Protein, leucine, vitamin D and omega-3 polyunsaturated fatty acid supplementation may be beneficial in preventing sarcopenia and functional decline

In August 2018 researchers from Canada published their review of the medical scientific literature to assess the effect of high-quality protein, leucine, vitamin D, and omega-3 polyunsaturated fatty acids on sarcopenia and functional decline, which in turn can lead to frailty and disability. Specifically, the role of these nutrients on the muscle mass, strength, mobility, and physical function of free-living older adults, who were either healthy or at risk of frailty was reviewed. Recent evidence supports a higher protein intake recommendation of 1.0-1.2 g/kg/day in healthy older adults, therefore an evenly distributed mealtime protein intake or minimal protein per meal may be beneficial. In addition, vitamin D supplementation of 800-1000 IU, particularly when vitamin D status is low, and doses of approximately 3 g/day of omega-3 polyunsaturated fatty acids may also be beneficial for physical function, muscle mass, and strength. Combined protein, leucine, vitamin D, and omega-3 polyunsaturated fatty acid supplements may convey added benefits and may represent an intervention strategy in the prevention of sarcopenia and functional decline.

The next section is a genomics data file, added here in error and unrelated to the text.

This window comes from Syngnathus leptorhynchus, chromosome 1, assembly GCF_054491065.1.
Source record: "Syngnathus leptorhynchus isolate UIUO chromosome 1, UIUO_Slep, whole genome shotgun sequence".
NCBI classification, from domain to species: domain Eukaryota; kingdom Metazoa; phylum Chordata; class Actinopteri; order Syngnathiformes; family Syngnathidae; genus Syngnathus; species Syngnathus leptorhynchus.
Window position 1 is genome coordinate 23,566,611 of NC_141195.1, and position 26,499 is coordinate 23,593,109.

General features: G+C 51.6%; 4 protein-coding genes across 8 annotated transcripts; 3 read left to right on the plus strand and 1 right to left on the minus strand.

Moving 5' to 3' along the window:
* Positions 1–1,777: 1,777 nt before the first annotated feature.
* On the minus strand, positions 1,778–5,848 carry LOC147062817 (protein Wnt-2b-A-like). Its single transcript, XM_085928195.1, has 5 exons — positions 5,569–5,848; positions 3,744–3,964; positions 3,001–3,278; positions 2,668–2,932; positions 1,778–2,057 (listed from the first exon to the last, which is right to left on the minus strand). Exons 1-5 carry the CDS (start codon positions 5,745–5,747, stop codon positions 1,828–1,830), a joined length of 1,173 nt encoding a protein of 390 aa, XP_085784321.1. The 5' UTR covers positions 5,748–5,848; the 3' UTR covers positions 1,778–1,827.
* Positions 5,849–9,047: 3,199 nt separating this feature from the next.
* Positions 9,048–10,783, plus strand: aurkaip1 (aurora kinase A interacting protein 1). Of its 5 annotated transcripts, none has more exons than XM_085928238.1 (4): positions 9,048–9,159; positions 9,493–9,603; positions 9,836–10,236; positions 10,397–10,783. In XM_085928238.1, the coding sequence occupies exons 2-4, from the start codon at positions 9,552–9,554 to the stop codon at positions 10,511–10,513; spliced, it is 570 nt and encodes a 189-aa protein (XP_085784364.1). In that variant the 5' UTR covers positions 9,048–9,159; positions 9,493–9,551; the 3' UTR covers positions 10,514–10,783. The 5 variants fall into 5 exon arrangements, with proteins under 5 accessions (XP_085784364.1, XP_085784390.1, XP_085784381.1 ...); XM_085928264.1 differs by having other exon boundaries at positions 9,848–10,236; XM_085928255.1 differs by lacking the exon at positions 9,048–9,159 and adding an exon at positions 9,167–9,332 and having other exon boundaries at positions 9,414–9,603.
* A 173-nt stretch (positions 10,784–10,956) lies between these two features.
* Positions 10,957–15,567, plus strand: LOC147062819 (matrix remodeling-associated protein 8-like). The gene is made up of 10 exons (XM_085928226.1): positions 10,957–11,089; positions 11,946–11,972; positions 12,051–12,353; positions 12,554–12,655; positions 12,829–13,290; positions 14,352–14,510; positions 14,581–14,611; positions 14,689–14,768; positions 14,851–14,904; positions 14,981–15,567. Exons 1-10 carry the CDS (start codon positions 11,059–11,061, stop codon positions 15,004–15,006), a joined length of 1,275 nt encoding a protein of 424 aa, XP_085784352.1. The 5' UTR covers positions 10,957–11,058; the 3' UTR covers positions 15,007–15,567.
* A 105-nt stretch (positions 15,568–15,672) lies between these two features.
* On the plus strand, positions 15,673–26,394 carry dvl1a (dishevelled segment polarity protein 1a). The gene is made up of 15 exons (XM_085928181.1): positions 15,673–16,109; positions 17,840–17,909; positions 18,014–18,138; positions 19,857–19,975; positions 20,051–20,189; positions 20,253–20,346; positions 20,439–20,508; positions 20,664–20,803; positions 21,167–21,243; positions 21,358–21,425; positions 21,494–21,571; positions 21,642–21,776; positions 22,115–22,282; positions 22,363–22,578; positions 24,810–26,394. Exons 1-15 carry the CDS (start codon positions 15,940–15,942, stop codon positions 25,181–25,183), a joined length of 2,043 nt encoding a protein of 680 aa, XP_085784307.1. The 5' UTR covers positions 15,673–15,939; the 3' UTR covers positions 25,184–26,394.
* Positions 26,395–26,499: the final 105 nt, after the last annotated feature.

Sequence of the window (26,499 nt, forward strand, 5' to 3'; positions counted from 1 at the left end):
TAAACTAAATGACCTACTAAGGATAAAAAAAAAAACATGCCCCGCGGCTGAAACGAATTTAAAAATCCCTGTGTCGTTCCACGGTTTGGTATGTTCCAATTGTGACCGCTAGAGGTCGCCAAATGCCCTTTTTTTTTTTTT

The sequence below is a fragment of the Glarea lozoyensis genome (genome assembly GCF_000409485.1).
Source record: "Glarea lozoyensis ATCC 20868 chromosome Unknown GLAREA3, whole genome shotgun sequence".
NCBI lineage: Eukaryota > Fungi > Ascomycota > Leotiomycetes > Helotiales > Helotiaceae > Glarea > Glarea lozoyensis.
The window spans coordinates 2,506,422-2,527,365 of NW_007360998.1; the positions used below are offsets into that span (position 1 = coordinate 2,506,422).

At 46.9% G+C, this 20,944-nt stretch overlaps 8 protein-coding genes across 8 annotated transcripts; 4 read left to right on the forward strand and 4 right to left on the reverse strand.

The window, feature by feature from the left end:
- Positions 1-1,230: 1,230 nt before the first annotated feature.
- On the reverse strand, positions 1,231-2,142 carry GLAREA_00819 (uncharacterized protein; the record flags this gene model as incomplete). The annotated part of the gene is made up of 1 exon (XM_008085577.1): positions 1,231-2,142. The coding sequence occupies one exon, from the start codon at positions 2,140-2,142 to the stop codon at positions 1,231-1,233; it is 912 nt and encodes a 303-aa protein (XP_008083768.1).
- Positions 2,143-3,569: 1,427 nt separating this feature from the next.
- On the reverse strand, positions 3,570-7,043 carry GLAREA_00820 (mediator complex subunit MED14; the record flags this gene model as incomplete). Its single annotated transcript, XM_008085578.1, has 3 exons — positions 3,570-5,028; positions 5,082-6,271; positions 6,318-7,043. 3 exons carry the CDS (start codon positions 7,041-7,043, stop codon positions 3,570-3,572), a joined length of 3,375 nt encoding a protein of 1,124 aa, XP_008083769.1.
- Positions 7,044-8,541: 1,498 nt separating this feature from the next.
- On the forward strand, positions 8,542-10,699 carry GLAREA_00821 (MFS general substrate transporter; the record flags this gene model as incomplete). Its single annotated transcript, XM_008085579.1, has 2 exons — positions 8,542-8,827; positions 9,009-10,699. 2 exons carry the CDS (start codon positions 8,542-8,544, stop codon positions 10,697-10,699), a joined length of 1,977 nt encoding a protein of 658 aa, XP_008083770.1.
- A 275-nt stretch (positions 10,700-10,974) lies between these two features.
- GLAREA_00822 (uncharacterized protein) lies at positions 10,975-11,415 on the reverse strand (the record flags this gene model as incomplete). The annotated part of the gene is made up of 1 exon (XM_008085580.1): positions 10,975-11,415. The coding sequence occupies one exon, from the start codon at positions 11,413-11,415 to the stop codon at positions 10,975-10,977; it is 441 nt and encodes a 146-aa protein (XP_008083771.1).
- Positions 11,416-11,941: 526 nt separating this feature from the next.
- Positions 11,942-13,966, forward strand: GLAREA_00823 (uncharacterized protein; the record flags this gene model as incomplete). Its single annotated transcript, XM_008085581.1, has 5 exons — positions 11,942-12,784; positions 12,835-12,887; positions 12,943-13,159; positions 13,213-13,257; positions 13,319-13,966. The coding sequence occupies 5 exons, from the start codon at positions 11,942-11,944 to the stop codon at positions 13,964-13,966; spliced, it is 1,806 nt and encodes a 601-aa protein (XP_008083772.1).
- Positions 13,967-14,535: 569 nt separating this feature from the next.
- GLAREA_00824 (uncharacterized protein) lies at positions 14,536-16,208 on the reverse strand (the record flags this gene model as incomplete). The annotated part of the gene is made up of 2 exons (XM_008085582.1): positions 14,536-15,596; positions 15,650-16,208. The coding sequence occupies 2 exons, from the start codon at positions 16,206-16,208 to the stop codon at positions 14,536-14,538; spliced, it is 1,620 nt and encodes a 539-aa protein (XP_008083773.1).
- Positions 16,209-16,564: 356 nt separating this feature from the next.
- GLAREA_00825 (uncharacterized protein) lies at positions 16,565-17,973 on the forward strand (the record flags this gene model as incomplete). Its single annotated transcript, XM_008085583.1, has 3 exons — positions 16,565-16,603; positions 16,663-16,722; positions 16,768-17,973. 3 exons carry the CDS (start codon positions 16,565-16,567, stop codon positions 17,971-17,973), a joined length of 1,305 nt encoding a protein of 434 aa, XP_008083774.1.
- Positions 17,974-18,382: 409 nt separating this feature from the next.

Tessier AJ, Chevalier S. An Update on Protein, Leucine, Omega-3 Fatty Acids, and Vitamin D in the Prevention and Treatment of Sarcopenia and Functional Decline. Nutrients. 2018 Aug 16;10(8). pii: E1099 

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